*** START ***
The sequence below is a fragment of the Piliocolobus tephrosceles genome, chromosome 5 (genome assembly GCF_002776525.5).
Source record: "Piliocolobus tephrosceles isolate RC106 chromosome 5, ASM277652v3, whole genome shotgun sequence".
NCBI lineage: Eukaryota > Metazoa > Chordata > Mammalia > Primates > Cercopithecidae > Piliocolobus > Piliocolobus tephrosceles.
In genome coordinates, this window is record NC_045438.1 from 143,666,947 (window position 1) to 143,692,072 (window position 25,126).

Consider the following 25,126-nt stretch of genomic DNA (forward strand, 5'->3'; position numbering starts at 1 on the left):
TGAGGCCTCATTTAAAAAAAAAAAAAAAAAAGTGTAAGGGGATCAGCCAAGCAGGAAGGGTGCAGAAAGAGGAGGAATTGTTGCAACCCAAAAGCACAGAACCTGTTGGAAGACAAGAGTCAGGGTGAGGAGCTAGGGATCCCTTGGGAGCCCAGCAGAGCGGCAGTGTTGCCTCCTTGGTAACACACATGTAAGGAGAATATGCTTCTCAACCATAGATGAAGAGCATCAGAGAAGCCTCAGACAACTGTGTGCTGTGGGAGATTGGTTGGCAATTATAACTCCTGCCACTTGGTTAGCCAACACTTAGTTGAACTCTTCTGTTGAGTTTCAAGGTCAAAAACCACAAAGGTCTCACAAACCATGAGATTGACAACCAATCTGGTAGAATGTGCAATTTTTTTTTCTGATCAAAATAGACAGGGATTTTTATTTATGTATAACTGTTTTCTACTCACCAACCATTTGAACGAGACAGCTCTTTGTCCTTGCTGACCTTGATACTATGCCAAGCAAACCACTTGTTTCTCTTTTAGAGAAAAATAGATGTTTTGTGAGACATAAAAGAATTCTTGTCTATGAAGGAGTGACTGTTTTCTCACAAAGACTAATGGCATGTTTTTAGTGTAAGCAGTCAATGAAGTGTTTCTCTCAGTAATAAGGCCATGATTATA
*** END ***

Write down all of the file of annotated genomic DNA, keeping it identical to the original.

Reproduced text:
The sequence below is a fragment of the Piliocolobus tephrosceles genome, chromosome 5 (genome assembly GCF_002776525.5).
Source record: "Piliocolobus tephrosceles isolate RC106 chromosome 5, ASM277652v3, whole genome shotgun sequence".
NCBI lineage: Eukaryota > Metazoa > Chordata > Mammalia > Primates > Cercopithecidae > Piliocolobus > Piliocolobus tephrosceles.
In genome coordinates, this window is record NC_045438.1 from 143,666,947 (window position 1) to 143,692,072 (window position 25,126).

Consider the following 25,126-nt stretch of genomic DNA (forward strand, 5'->3'; position numbering starts at 1 on the left):
TGAGGCCTCATTTAAAAAAAAAAAAAAAAAAGTGTAAGGGGATCAGCCAAGCAGGAAGGGTGCAGAAAGAGGAGGAATTGTTGCAACCCAAAAGCACAGAACCTGTTGGAAGACAAGAGTCAGGGTGAGGAGCTAGGGATCCCTTGGGAGCCCAGCAGAGCGGCAGTGTTGCCTCCTTGGTAACACACATGTAAGGAGAATATGCTTCTCAACCATAGATGAAGAGCATCAGAGAAGCCTCAGACAACTGTGTGCTGTGGGAGATTGGTTGGCAATTATAACTCCTGCCACTTGGTTAGCCAACACTTAGTTGAACTCTTCTGTTGAGTTTCAAGGTCAAAAACCACAAAGGTCTCACAAACCATGAGATTGACAACCAATCTGGTAGAATGTGCAATTTTTTTTTCTGATCAAAATAGACAGGGATTTTTATTTATGTATAACTGTTTTCTACTCACCAACCATTTGAACGAGACAGCTCTTTGTCCTTGCTGACCTTGATACTATGCCAAGCAAACCACTTGTTTCTCTTTTAGAGAAAAATAGATGTTTTGTGAGACATAAAAGAATTCTTGTCTATGAAGGAGTGACTGTTTTCTCACAAAGACTAATGGCATGTTTTTAGTGTAAGCAGTCAATGAAGTGTTTCTCTCAGTAATAAGGCCATGATTATA